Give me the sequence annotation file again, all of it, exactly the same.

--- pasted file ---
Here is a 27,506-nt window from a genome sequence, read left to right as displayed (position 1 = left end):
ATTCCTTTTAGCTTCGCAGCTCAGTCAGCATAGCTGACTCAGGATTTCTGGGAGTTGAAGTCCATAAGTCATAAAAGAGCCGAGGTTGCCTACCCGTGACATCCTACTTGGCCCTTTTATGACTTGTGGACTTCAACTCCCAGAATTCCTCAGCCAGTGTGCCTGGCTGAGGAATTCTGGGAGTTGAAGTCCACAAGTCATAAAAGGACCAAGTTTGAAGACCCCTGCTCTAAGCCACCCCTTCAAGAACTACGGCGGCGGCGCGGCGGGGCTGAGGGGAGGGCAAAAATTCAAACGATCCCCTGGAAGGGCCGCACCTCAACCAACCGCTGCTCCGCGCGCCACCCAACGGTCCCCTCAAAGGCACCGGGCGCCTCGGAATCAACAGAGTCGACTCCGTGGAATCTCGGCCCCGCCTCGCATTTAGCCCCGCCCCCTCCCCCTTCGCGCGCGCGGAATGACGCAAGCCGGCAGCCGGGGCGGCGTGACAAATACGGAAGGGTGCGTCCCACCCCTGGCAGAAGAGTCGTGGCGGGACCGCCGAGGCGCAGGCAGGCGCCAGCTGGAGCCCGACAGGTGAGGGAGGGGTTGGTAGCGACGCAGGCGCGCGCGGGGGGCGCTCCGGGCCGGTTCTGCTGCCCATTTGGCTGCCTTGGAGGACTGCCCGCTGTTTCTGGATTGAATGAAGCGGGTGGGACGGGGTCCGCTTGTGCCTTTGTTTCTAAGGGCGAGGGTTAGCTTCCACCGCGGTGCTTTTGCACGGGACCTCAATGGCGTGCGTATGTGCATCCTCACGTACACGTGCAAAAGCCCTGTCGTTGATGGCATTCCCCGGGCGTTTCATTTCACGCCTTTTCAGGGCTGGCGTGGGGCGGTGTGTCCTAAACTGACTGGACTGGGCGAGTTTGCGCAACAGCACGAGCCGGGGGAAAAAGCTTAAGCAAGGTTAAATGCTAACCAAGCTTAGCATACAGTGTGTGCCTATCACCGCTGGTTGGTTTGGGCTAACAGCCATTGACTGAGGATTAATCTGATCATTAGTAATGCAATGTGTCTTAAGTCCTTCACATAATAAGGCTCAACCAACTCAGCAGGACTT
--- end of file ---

Here is a 27,506-nt window from a genome sequence, read left to right as displayed (position 1 = left end):
ATTCCTTTTAGCTTCGCAGCTCAGTCAGCATAGCTGACTCAGGATTTCTGGGAGTTGAAGTCCATAAGTCATAAAAGAGCCGAGGTTGCCTACCCGTGACATCCTACTTGGCCCTTTTATGACTTGTGGACTTCAACTCCCAGAATTCCTCAGCCAGTGTGCCTGGCTGAGGAATTCTGGGAGTTGAAGTCCACAAGTCATAAAAGGACCAAGTTTGAAGACCCCTGCTCTAAGCCACCCCTTCAAGAACTACGGCGGCGGCGCGGCGGGGCTGAGGGGAGGGCAAAAATTCAAACGATCCCCTGGAAGGGCCGCACCTCAACCAACCGCTGCTCCGCGCGCCACCCAACGGTCCCCTCAAAGGCACCGGGCGCCTCGGAATCAACAGAGTCGACTCCGTGGAATCTCGGCCCCGCCTCGCATTTAGCCCCGCCCCCTCCCCCTTCGCGCGCGCGGAATGACGCAAGCCGGCAGCCGGGGCGGCGTGACAAATACGGAAGGGTGCGTCCCACCCCTGGCAGAAGAGTCGTGGCGGGACCGCCGAGGCGCAGGCAGGCGCCAGCTGGAGCCCGACAGGTGAGGGAGGGGTTGGTAGCGACGCAGGCGCGCGCGGGGGGCGCTCCGGGCCGGTTCTGCTGCCCATTTGGCTGCCTTGGAGGACTGCCCGCTGTTTCTGGATTGAATGAAGCGGGTGGGACGGGGTCCGCTTGTGCCTTTGTTTCTAAGGGCGAGGGTTAGCTTCCACCGCGGTGCTTTTGCACGGGACCTCAATGGCGTGCGTATGTGCATCCTCACGTACACGTGCAAAAGCCCTGTCGTTGATGGCATTCCCCGGGCGTTTCATTTCACGCCTTTTCAGGGCTGGCGTGGGGCGGTGTGTCCTAAACTGACTGGACTGGGCGAGTTTGCGCAACAGCACGAGCCGGGGGAAAAAGCTTAAGCAAGGTTAAATGCTAACCAAGCTTAGCATACAGTGTGTGCCTATCACCGCTGGTTGGTTTGGGCTAACAGCCATTGACTGAGGATTAATCTGATCATTAGTAATGCAATGTGTCTTAAGTCCTTCACATAATAAGGCTCAACCAACTCAGCAGGACTT